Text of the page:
d. To prevent re-bleeding, don’t pick or blow your nose and don’t bend down for several hours after the bleeding episode. During this time remember to keep your head higher than the level of your heart.
Diabetes and Diabetic Emergencies
Diabetes is a chronic condition that causes an imbalance of blood sugar and insulin. Emergencies can occur if someone’s blood sugar becomes very high or very low. Several factors can contribute to hypoglycemia in people with diabetes, including taking too much insulin or other diabetes medications, skipping a meal, or exercising more or at a higher intensity than usual.
Hypoglycaemia (Low Blood Sugar)
Signs and Symptoms: First Aid Interventions:
e. Irritability or moodiness
f. Anxiety or nervousness
g. Headache, vision problems
j. Five to six pieces of hard candy
k. Four ounces of fruit juice or regular — not diet — soda
l. One tablespoon of sugar, jelly or honey
m. Three glucose tablets (available without a prescription at most pharmacies)
Heat Exhaustion & Heat Stroke
Causes of heat exhaustion include exposure to high temperatures, particularly when combined with high humidity, and strenuous physical activity. Without prompt treatment, heat exhaustion can lead to heatstroke, a life-threatening condition. Fortunately, heat exhaustion is preventable. Heatstroke occurs if your body temperature continues to rise. At this point, emergency treatment is needed. In a period of hours, untreated heat stroke can cause damage to your brain, heart, kidneys and muscles. These injuries get worse the longer treatment is delayed, increasing your risk of very serious complications.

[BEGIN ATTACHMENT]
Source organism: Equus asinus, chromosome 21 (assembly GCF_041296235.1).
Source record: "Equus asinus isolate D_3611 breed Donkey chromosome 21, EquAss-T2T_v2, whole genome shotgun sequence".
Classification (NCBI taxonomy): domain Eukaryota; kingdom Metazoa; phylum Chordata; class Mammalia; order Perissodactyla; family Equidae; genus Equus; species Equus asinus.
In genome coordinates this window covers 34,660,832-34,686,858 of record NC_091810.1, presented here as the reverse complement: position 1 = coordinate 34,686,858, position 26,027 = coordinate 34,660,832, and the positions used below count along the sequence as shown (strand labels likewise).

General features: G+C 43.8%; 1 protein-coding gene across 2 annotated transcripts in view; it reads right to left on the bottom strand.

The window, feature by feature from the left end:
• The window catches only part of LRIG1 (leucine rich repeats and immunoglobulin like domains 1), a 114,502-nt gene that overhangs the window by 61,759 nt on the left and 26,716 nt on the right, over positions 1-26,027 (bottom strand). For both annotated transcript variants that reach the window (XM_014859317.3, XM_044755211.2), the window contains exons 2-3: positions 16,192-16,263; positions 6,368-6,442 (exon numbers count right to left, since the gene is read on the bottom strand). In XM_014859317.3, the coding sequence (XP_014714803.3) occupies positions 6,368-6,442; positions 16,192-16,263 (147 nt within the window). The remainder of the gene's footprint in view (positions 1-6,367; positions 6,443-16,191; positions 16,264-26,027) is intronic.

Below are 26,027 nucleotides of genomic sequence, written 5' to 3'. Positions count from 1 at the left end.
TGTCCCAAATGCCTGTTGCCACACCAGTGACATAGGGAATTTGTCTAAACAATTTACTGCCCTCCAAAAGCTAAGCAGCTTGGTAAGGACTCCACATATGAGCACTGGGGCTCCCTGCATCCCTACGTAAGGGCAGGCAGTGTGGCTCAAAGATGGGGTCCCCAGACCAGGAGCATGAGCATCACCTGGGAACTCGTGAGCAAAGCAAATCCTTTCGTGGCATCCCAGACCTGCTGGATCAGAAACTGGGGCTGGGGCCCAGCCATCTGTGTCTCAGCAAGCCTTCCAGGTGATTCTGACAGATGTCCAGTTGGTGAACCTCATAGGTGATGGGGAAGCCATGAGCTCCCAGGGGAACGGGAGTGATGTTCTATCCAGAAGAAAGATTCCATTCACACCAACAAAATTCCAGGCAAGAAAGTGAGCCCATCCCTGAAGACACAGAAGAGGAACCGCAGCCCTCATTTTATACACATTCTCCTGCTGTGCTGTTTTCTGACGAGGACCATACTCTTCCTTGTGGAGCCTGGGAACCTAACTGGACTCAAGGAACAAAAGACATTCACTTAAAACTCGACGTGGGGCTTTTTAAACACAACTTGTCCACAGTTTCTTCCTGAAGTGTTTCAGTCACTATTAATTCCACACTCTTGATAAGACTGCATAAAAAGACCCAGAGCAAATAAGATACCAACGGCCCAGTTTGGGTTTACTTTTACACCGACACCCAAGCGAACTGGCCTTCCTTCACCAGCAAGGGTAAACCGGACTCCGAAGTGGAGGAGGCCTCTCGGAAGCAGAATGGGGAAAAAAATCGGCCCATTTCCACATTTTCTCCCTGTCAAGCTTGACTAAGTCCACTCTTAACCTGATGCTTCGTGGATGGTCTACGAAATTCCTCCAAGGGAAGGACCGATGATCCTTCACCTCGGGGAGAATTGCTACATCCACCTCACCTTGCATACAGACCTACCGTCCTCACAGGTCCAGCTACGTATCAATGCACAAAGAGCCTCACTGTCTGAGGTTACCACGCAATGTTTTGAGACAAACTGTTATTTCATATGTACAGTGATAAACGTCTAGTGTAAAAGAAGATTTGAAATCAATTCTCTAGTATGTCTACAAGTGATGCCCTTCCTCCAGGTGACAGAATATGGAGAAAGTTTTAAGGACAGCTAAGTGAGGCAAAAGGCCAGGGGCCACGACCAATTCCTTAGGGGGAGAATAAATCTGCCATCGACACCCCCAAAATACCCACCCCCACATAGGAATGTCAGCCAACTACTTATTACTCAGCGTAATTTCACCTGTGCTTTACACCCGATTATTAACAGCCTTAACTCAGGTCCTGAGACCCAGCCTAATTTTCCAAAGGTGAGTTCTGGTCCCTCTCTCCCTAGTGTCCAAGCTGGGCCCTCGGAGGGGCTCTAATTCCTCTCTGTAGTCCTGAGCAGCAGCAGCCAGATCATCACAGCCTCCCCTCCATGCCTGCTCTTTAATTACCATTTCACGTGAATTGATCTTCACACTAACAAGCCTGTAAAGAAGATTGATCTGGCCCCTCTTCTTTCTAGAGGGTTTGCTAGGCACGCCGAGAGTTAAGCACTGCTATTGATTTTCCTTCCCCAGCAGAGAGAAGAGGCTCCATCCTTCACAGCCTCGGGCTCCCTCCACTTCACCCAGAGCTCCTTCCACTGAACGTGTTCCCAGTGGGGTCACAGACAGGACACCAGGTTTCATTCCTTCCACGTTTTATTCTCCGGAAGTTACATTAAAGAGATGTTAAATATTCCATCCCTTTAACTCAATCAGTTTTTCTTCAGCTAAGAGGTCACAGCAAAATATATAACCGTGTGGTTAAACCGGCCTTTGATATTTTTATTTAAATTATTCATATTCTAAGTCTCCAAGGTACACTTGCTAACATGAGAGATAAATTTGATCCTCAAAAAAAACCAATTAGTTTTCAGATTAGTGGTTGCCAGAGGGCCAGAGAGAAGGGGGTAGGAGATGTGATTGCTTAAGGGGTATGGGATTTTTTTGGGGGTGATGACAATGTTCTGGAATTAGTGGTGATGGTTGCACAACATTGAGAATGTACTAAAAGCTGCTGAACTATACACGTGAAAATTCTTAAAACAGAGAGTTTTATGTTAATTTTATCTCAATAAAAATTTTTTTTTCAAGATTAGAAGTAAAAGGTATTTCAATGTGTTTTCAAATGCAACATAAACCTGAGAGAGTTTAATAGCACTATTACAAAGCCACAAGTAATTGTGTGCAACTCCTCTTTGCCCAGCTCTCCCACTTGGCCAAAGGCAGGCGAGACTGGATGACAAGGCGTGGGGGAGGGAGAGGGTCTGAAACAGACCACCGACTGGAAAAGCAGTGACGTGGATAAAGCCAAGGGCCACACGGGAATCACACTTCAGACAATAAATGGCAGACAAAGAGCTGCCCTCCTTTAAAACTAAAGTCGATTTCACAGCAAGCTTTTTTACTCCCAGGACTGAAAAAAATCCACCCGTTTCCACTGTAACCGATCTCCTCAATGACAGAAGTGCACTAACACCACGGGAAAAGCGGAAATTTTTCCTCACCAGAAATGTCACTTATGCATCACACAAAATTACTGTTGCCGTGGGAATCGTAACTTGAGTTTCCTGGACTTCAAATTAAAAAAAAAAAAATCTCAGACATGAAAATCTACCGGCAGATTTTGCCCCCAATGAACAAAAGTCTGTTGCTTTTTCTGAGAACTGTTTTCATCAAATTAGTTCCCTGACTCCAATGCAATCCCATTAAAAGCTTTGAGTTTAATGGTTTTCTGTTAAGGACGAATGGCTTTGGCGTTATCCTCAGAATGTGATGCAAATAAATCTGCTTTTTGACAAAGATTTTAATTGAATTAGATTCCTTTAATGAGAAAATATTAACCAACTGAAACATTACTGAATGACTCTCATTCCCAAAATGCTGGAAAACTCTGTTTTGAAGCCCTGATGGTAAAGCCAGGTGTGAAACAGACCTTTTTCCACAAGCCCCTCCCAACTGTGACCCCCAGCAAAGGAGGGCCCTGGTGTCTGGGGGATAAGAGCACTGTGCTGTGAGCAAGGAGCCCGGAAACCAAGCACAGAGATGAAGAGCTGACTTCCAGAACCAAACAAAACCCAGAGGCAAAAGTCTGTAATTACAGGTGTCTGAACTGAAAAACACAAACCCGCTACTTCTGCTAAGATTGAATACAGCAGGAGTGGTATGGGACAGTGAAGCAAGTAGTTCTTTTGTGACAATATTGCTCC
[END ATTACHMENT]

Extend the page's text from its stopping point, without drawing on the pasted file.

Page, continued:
Heat Exhaustion First Aid
Signs and Symptoms: First Aid Interventions:
a. Cool, moist skin with goosebumps when in the heat
b. Heavy sweating
f. Weak, rapid pulse
g. Low blood pressure upon standing
h. Muscle cramps
k. Stop all activity and rest
l. Move to a cooler place
m. Drink cool water or sports drinks
n. Contact your doctor if your signs or symptoms worsen or if they don’t improve within one hour. Seek immediate medical attention if your body temperature reaches 104°F (40°C) or higher.
Heat Stroke First Aid Signs and Symptoms:
First Aid Interventions:
a. High body temperature. A body temperature of 104°F (40°C) or higher is the main sign of heatstroke.
b. A lack of sweating. In heat stroke brought on by hot weather, skin will feel hot and dry to the touch.
c. Nausea and vomiting. Victims may feel sick to their stomach or vomit.
d. Flushed skin. Skin may turn red as body temperature increases.
e. Rapid breathing. Breathing may become rapid and shallow.
f. Racing heart rate. Pulse may significantly increase because heat stress places a tremendous burden on the heart to help cool the body.